*For those of you who missed the first and second part, I’ll leave the introduction below:
“As most do, in celebration of Black History month, I find it of high importance to honour black people who made history and changed the very fabric of our society. It’s key that we remember the victories of black people outside of the grasp of colonialism and slavery. I once heard someone say that our history did not start with slavery, but was disrupted by it, and that has stuck with me for years. But as a sustainable blogger, I wanted to honour the unsung heroes of my race. Through the month of October, I wanted to talk about three black figures who have inspired means for a more sustainable world.”
Number 3: Rev. Benjamin Chavis and the United Church of Christ
Now this would not be a sustainable, faith-based and political blog if I didn’t provide one example of where the worlds collide. He became a field officer for the church’s Commission for Racial Justice in 1968 and moved up the ranks to become the Southern Regional Program Director for the commission. By 1980 he was ordained after he had completed his master’s in Divinity. By 1985, he was the commission’s Executive Director and CEO, presiding over 1.7 million members. Not only is this a reverend, but a civil rights leader, who coined the term environmental racism upon arrest at the 1982 PCB landfill protests, and ultimately led his church’s Commission for Racial Justice to publish a report in 1987 that was able to provide empirical evidence for the relationship between race and environmental issues. Specifically, the report showed that the location of hazardous waste sites were racially motivated. If you’d like to access this report is it called “Toxic Wastes and Race in the United States”, and can be accessed here: https://www.nrc.gov/docs/ML1310/ML13109A339.pdf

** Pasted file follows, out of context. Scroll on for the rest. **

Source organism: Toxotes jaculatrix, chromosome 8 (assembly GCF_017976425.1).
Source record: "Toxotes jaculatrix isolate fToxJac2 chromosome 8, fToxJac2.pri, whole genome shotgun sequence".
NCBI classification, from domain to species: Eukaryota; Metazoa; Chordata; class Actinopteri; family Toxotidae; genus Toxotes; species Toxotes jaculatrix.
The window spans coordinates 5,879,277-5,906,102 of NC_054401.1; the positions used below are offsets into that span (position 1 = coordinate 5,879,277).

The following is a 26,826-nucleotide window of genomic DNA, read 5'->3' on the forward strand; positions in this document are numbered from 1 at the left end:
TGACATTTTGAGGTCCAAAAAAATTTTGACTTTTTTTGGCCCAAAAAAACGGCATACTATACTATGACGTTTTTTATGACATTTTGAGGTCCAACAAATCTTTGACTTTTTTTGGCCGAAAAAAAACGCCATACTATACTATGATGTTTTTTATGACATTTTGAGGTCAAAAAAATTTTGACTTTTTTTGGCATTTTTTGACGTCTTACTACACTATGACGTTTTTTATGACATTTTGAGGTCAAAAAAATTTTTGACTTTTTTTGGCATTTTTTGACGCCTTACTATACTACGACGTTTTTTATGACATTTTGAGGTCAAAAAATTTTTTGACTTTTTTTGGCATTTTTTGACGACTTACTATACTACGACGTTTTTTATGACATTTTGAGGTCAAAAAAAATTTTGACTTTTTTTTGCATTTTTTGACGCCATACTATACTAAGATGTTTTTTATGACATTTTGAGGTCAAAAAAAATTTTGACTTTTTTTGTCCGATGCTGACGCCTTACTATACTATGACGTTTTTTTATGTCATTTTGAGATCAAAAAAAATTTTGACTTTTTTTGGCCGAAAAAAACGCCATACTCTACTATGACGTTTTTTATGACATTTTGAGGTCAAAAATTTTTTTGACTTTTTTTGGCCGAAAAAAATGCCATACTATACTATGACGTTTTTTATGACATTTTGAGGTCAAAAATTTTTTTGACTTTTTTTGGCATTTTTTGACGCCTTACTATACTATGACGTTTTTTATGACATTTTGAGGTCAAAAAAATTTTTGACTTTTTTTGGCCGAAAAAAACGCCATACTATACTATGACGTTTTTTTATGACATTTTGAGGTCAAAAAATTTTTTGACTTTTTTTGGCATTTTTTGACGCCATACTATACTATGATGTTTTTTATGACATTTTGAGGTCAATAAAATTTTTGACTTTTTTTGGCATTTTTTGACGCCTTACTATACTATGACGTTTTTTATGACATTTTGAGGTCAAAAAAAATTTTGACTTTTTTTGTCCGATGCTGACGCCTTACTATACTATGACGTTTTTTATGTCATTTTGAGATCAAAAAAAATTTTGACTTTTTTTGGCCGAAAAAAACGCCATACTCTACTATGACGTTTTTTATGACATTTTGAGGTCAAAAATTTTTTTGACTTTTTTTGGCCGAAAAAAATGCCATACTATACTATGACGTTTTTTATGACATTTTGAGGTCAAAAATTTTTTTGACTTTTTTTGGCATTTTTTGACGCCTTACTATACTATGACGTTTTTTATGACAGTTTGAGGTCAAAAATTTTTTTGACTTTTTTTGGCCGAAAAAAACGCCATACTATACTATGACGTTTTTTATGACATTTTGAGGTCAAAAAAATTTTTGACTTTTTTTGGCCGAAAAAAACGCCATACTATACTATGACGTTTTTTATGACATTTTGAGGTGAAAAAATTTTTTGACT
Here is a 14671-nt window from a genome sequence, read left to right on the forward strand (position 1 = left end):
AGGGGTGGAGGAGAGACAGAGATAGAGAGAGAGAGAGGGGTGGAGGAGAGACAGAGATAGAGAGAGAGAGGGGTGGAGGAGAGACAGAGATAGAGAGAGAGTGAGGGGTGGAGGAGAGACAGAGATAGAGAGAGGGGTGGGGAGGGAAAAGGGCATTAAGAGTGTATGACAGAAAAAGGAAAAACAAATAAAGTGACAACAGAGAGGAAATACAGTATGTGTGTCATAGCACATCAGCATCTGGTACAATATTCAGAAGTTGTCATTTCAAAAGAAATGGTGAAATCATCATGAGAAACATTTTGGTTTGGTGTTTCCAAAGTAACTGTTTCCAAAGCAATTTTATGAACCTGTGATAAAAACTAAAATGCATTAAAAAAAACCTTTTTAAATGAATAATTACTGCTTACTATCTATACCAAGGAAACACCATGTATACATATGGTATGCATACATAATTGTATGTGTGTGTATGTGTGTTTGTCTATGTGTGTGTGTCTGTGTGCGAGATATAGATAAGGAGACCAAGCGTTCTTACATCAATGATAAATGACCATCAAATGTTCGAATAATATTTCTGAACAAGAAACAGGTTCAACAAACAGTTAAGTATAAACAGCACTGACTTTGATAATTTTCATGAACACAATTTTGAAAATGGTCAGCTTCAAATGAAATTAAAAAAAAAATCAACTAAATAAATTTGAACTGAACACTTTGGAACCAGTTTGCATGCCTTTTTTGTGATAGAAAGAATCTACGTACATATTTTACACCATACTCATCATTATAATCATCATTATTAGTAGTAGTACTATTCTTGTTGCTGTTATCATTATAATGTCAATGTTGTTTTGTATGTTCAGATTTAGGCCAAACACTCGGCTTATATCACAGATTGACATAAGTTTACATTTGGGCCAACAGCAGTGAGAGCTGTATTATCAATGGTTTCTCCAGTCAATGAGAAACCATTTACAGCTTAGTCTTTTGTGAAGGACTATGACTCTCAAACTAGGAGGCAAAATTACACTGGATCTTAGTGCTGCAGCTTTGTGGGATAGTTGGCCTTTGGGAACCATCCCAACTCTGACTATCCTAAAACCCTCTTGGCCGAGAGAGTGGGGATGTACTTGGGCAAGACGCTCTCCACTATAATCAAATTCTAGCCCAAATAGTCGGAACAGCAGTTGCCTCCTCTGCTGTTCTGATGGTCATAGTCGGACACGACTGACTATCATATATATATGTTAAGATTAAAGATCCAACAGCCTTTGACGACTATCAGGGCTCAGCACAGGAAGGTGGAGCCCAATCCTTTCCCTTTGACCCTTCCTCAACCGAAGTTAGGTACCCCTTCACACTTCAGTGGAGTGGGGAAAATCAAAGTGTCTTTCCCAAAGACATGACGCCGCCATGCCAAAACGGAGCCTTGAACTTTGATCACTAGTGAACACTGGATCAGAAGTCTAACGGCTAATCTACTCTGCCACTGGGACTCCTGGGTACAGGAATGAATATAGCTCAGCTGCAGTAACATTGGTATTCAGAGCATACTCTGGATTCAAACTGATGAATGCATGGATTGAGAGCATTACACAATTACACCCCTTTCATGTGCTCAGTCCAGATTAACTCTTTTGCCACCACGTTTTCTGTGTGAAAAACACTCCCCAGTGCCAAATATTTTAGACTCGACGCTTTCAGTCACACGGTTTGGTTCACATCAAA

And that’s just a fraction of his work. This just amazes me because a lot of the time when the church gets involved with activism and politics it faces such heavy scrutiny and often misses the mark in terms of what is needed to be achieved, but to see such a concrete form of church activism is just amazing. This didn’t require the eloquence of conventional academia, but some black Christian scholars who saw a wrong that needed to be made right. And honestly, that moves me a lot.
I think one thing the church tends to do is shy away from these discourses but we have the resources and the passion for God and others that is needed to be a driving force in environmental issues. Not just with motivational speeches, but with concrete executions of justice. I was honestly so impressed that a church, with the people that they had, in such a place and of such a time were able to produce this – it just shows us what churches could be doing with the resources that God has given us today.
I hope you’ve enjoyed this mini-series for Black History Month. To end this month, I actually want to flip the narrative on its head with a blog post that’s going to challenge the way we see black excellence. Keep your eyes peeled, and I’ll be getting into that next week.